George Taylor: Our Country’s Founding Fathers and Influencing Citizens 

Published 2:12 pm Monday, March 14, 2022

Getting your Trinity Audio player ready...

Polk County’s Charters of Freedom was dedicated on Constitution Day, September 17th, 2019, in Veteran’s Memorial Park on Gibson Street next to the House of Flags Museum in Columbus. These are full size replicas of the original Charters of Freedom on permanent display in the National Archives, Washington, DC. The Charters of Freedom consist of the Declaration of Independence, the United States Constitution, and the Bill of Rights. 


This is an American history educational moment of our Nation’s Founding Fathers and others who made a difference during the Revolutionary War era and how they served our Country. This article is part of a series introducing our Nation’s Founding Fathers and other influencing citizens prepared for us by Dr. David W. Streater, Education Director at Foundation Forward. This is the educational nonprofit organization that made the Polk County Charters of Freedom possible. 

Sign up for our daily email newsletter

Get the latest news sent to your inbox


There is little information about George Taylor, known as the “Mystery Man.”  George was born into poverty in 1716 in Ireland. At age 20, he traveled to America as an indentured servant to Samuel Savage. When Mr. Savage died, George took over Savage’s furnace business and married his widow, Anne. The Warwick Furnace Company thrived in making war materials, and the couple had two children. 


Taylor was his own person, as he demonstrated when he openly censured Benjamin Franklin. Taylor believed Franklin did not rebuke Britain strongly enough at the beginning of the trans-Atlantic problems. Starting in 1764, Taylor held many public positions. George was consecutively elected to Pennsylvania’s provincial assembly and helped draft the guidelines for Pennsylvania delegates to the First Continental Congress. Later, he was appointed to replace a Pennsylvania delegate who refused to support Independence, and he also served in Congress through 1777. Taylor did not arrive in time to vote for Independence; he did sign the Declaration of Independence on August 2, 1776. Later, George was voted to the Supreme Council of Pennsylvania and served only six weeks as he became ill and died in 1781.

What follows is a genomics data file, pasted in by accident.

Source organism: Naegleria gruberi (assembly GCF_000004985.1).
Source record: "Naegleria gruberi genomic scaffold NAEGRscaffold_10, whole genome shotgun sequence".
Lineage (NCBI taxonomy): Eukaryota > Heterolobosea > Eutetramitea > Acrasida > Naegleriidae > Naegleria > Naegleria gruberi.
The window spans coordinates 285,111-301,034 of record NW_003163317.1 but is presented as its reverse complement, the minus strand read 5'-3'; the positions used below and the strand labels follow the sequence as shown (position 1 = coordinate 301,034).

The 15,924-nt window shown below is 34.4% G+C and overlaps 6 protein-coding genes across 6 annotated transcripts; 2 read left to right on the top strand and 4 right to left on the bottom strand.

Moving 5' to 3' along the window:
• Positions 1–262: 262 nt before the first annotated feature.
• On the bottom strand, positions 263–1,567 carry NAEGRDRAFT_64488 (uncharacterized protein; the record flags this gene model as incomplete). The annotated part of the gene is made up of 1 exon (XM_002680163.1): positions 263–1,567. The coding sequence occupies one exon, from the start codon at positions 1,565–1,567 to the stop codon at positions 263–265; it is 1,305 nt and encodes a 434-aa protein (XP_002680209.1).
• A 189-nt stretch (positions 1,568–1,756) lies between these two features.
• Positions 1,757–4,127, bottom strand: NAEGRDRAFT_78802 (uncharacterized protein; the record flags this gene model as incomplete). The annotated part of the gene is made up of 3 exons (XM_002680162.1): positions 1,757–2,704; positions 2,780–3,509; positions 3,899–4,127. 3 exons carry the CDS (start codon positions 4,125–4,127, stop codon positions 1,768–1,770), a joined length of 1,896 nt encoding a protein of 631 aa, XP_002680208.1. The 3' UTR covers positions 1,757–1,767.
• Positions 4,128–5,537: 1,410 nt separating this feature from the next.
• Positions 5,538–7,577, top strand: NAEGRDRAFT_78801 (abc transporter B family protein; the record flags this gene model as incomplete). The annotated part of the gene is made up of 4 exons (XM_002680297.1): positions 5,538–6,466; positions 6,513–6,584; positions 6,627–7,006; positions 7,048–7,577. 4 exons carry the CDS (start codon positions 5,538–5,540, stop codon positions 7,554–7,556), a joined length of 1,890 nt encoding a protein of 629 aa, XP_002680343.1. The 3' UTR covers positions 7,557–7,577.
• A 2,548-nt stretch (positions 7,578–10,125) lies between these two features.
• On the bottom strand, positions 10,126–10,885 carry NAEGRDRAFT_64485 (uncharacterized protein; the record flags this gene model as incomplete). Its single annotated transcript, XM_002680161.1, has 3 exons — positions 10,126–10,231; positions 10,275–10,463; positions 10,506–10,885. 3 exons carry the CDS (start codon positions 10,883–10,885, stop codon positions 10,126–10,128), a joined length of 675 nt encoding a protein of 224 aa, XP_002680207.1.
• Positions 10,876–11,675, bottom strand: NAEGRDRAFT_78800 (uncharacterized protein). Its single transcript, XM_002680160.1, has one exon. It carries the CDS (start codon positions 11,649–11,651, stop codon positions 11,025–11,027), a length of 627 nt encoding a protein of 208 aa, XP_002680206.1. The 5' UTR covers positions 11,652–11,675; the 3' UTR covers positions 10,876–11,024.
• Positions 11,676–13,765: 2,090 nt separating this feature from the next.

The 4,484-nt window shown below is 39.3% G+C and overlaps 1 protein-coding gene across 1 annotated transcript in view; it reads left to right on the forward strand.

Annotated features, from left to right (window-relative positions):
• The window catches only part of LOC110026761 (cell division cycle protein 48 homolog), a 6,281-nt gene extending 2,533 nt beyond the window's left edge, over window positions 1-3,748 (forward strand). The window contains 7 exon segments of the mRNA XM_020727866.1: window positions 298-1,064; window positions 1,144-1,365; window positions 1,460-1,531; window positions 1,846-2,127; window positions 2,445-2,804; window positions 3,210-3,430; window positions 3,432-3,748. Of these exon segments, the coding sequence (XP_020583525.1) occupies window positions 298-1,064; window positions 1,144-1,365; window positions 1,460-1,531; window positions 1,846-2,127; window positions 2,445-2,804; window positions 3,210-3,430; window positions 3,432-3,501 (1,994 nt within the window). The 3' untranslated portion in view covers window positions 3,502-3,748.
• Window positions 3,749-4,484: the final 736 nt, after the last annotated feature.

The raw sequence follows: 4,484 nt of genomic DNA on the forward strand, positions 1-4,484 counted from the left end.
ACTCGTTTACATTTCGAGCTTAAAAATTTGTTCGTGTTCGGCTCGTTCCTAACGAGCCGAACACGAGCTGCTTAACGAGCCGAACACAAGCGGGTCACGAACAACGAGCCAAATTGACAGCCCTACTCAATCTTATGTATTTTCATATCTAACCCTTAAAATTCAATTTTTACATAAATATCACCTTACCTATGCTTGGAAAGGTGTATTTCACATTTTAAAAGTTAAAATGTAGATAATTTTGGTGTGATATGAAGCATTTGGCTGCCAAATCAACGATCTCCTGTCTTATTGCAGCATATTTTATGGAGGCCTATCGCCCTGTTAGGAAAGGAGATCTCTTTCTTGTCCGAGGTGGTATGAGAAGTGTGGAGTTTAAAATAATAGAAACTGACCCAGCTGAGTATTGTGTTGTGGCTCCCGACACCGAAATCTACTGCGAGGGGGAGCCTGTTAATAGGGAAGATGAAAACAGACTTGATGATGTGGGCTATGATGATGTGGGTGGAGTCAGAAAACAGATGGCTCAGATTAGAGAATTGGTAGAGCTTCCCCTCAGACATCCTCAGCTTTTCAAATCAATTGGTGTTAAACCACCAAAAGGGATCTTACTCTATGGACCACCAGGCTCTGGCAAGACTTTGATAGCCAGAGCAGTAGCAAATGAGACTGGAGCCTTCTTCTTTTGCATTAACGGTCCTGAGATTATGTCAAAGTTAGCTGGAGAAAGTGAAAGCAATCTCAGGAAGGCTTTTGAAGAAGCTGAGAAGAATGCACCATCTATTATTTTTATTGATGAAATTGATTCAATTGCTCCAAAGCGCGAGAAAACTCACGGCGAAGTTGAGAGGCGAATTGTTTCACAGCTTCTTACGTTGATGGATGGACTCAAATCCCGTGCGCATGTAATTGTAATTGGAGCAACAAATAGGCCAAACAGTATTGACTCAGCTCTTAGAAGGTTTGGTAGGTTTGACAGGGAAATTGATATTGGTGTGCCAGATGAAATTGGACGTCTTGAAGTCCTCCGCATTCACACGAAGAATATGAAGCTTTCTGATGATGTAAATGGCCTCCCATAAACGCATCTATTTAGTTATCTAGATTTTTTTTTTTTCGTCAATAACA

Ironically, Mr. Taylor was one of three from Ireland to sign the Declaration of Independence and one of two Declaration signers who are hardly known. This is unfortunate, as there are historical clues that George Taylor had “one of the most interesting lives of the 56 signers.”


Please visit the Polk County Charters of Freedom setting in Columbus, NC at the corner of Gibson and Ward Streets beside the House of Flags Museum. Visit the website of to learn more. Our appreciation goes to Vance and Mary Jo Patterson, the founders of Foundation Forward, a 501(c)c education nonprofit organization, that made the Polk County Charters of Freedom possible.


Teachers are encouraged to contact Dr. Streater for information and complementary student education materials to enhance experiential field trips to a Charters of Freedom setting.  Everyone is welcome and urged to obtain a personalized engraved legacy paver for placement at their Charters of Freedom perpetual display.  Please contact Dr. Streater ( for an engraved legacy paver and free educational materials.


Dr. David Streater is the director of education for Foundation Forward, 501(c)3.  He is a retired college instructor/administrator, and a retired probation and parole officer/administrator.  David is a criminologist who has an acute history interest, served in the Navy, and is a resident of Burke County, North Carolina.   


Submitted by Robert Williamson, House of Flags Museum